In Sywnson, the claimant company made three loans to a borrower. The claimant relied on professional advice from accountants in making the loans. The accountants’ advice turned out to be negligent; the borrower experienced cash-flow problems and defaulted on the loans.  The controlling shareholder of the claimant company stepped in to lend the borrower money which it could use to repay the claimant company the first two loans. The claimant company then issued a negligence action against the accountants in respect of all three loans.

The accountants conceded liability, but argued that because the claimant company had been repaid the first two loans, it was not entitled to damages arising from negligence relating to those loans because the loss had been avoided.

The claimant argued res inter alios acta (a thing done between others does not harm or benefit others) and that the refinancing did not affect the claimant’s recoverable loss.

Lord Sumption held that the general rule is that loss which has been avoided cannot be recoverable as damages, unless it was a collateral benefit which could not be treated as making good the claimant’s loss. The Court held that collateral payments can be characterised as those where the receipt of benefits for the claimant arises independently of the circumstances arising from the loss. Lord Sumption gave the examples of gifts, or insurance contributions, which he said are tantamount to the claimant making good the loss from his own resources because they are attributable to his own work or contributions.

The defendant in Swynson argued that because the loans had been redeemed by the loan from the shareholder of the claimant company the payment was not truly collateral and so should not be ignored in the assessment of damages. Lord Sumption decided that the association of the claimant shareholder was no more relevant than if the loans had been redeemed by money from a bank or an unconnected third party. The critical point was that the payment discharged the very liability at the heart of the transaction; the loans had been repaid by the borrower to the claimant company and thus the loss had been avoided. The transaction between the shareholder and the borrower was not true collateral and could not be ignored in assessing damages.

The Supreme Court overturned the Court of Appeal’s ruling on this point and reinforced the principled approach, which is not so much concerned about doing justice between the position of claimant, defendant and the unconnected party in making good the loss, but looking at the substance of the transaction.

In Tiuta, the question of collateral benefits arose in the context of a negligent valuation of property, which was the basis of a second loan. The second loan of £3.1m was used to refinance a first loan of around £2.8m. The borrower defaulted on the second loan and Tiuta faced the difficulty of having its damages cut down by virtue of the decision in Preferred Mortgages v Bradford & Bingley Estate which establishes that where a loan is paid off by further borrowing the first loan is treated as being redeemed.   To get around that problem, Tiuta argued that the redemption of the first loan should be treated as a collateral benefit and so should be ignored for the purpose of assessing damages, thus not confining Tiuta’s loss.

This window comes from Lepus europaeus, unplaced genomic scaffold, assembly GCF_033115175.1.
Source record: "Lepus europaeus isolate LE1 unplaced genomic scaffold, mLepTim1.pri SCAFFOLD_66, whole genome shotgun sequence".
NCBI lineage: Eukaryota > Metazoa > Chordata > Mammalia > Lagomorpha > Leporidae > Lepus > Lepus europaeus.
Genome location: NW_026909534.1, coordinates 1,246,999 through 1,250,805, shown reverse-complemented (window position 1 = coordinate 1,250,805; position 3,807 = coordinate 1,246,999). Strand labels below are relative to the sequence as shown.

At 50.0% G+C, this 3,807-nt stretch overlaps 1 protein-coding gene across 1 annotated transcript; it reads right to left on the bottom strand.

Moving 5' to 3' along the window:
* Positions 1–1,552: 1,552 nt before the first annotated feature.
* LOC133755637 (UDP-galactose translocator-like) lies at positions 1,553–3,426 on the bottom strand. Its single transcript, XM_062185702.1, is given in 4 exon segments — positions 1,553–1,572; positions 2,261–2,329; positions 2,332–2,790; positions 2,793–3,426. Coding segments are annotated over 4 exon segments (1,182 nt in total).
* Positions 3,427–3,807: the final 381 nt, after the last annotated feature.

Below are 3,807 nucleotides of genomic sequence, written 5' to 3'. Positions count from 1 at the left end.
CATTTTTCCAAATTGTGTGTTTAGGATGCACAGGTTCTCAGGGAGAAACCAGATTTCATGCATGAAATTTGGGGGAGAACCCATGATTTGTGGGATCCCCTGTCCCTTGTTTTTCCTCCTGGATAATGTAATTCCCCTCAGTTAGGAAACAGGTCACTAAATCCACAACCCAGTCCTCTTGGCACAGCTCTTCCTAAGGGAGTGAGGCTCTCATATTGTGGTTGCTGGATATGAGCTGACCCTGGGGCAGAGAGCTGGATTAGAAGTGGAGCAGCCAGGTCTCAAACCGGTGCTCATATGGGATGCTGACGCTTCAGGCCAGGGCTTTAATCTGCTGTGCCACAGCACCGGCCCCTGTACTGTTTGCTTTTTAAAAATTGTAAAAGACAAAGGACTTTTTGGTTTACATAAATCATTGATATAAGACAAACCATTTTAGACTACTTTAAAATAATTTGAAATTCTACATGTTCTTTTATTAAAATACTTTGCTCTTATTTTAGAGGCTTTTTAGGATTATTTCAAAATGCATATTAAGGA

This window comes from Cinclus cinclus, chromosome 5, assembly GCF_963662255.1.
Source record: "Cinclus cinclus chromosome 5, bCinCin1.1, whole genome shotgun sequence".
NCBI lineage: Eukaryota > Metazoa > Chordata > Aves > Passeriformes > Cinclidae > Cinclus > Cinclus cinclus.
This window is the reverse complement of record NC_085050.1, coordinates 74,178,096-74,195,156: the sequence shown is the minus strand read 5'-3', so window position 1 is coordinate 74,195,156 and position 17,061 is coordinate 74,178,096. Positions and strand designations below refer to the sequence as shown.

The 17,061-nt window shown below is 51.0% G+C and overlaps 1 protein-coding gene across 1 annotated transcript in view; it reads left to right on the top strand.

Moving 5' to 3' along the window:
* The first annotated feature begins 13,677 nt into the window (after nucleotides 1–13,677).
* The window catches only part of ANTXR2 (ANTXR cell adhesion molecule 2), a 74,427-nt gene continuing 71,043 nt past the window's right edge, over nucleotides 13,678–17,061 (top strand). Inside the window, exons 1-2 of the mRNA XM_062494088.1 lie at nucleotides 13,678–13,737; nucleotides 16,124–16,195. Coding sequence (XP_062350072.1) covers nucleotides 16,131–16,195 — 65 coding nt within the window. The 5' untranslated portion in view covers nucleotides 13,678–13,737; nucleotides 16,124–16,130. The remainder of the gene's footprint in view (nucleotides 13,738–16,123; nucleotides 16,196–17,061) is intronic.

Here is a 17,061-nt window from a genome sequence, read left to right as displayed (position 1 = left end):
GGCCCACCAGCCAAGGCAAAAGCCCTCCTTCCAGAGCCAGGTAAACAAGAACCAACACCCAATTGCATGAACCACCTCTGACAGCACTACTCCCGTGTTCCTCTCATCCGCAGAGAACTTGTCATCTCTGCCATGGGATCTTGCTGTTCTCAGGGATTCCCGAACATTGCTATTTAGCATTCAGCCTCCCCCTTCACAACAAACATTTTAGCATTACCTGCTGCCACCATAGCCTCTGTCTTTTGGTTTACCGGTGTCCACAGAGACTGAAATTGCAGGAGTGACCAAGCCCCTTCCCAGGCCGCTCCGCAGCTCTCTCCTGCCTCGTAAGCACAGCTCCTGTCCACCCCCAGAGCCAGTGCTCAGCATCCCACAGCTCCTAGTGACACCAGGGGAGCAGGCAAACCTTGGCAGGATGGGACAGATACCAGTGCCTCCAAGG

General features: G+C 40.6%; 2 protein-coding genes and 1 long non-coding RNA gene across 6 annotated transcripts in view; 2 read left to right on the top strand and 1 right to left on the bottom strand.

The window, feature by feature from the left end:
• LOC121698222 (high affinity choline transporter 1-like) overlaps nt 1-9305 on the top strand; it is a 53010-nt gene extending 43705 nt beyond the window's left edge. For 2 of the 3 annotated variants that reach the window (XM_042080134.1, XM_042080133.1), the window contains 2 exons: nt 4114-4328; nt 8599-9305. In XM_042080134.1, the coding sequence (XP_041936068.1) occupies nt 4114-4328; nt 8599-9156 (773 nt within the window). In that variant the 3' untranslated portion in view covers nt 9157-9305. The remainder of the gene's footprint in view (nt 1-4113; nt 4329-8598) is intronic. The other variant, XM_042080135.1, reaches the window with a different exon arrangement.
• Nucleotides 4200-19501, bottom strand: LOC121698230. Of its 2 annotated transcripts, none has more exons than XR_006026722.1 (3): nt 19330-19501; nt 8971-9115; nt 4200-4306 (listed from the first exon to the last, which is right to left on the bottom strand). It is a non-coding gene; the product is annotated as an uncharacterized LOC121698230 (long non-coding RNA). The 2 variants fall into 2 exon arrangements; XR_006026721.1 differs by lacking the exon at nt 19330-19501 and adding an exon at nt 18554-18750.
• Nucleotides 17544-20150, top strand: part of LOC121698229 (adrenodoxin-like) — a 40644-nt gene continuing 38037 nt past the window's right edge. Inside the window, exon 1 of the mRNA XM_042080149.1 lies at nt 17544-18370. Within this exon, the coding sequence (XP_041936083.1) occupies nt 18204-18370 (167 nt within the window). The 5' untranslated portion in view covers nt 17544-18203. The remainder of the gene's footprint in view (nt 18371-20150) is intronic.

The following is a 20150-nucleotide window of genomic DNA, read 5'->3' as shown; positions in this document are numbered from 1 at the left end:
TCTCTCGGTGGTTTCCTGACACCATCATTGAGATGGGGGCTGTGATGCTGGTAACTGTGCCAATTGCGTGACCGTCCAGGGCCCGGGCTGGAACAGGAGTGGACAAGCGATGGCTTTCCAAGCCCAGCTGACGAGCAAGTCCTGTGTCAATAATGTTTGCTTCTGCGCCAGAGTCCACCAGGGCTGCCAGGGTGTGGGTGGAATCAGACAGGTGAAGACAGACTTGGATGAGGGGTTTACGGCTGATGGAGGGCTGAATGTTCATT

The Supreme Court did not accept the argument. Lord Sumption held that “the concept of collateral benefits is concerned with collateral matters. It cannot be deployed so as to deem the very transaction that gave rise to the loss to be other than it was”.

In summary, steps taken to avoid loss, if they go to the heart of the transaction, will only be recoverable if they are completely independent from the circumstances of the loss.

If it’s too good to be true…

Recently we have seen a significant rise in clients looking to recoup a bad investment. Typically the bad investment is related to property.

One such example is  a case in which I acted for over 100 people who had been scammed into entering a partnership with various property Companies which just happened to all be under the control of the same person. The clients were told that their money would be used to buy run down properties which would then be refurbished and sold for a large profit. The clients would get half of the profit. The projected profits were eyewatering and if achieved would have made the clients a lot of money.

In fact the properties were already owned by the Companies, were subject to existing mortgages and the Companies had no intention of refurbishing them. Instead they ran off with the money before going into liquidation.

The solicitors who acted for the clients had been appointed by the property Companies and fortunately I was able to agree terms with the solicitors insurers which my clients were happy to accept.

There are some golden rules to follow before ever investing money in a property scheme:

1. Instruct your own solicitor not the solicitor instructed by the scheme organiser. Your solicitor will check out the title and make sure you have a written agreement that protects you.

2. Go and visit the property. Make sure it exists and check its condition – if necessary get your own survey and valuation.

3. Check out the joint venture partner – look on google; social media and forums and make sure no one else has already been stung or is complaining about a similar investment.

The SRA has issued some helpful guidance which is worth a read.